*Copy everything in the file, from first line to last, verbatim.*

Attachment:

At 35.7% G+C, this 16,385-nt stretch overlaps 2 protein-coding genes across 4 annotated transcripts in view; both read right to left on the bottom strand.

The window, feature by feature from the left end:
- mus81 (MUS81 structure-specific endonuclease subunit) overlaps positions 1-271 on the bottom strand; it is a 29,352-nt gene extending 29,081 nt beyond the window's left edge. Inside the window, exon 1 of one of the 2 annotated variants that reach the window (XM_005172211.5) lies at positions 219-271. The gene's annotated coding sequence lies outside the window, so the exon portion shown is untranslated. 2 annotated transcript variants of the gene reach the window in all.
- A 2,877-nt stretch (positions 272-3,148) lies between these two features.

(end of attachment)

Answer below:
At 35.7% G+C, this 16,385-nt stretch overlaps 2 protein-coding genes across 4 annotated transcripts in view; both read right to left on the bottom strand.

The window, feature by feature from the left end:
- mus81 (MUS81 structure-specific endonuclease subunit) overlaps positions 1-271 on the bottom strand; it is a 29,352-nt gene extending 29,081 nt beyond the window's left edge. Inside the window, exon 1 of one of the 2 annotated variants that reach the window (XM_005172211.5) lies at positions 219-271. The gene's annotated coding sequence lies outside the window, so the exon portion shown is untranslated. 2 annotated transcript variants of the gene reach the window in all.
- A 2,877-nt stretch (positions 272-3,148) lies between these two features.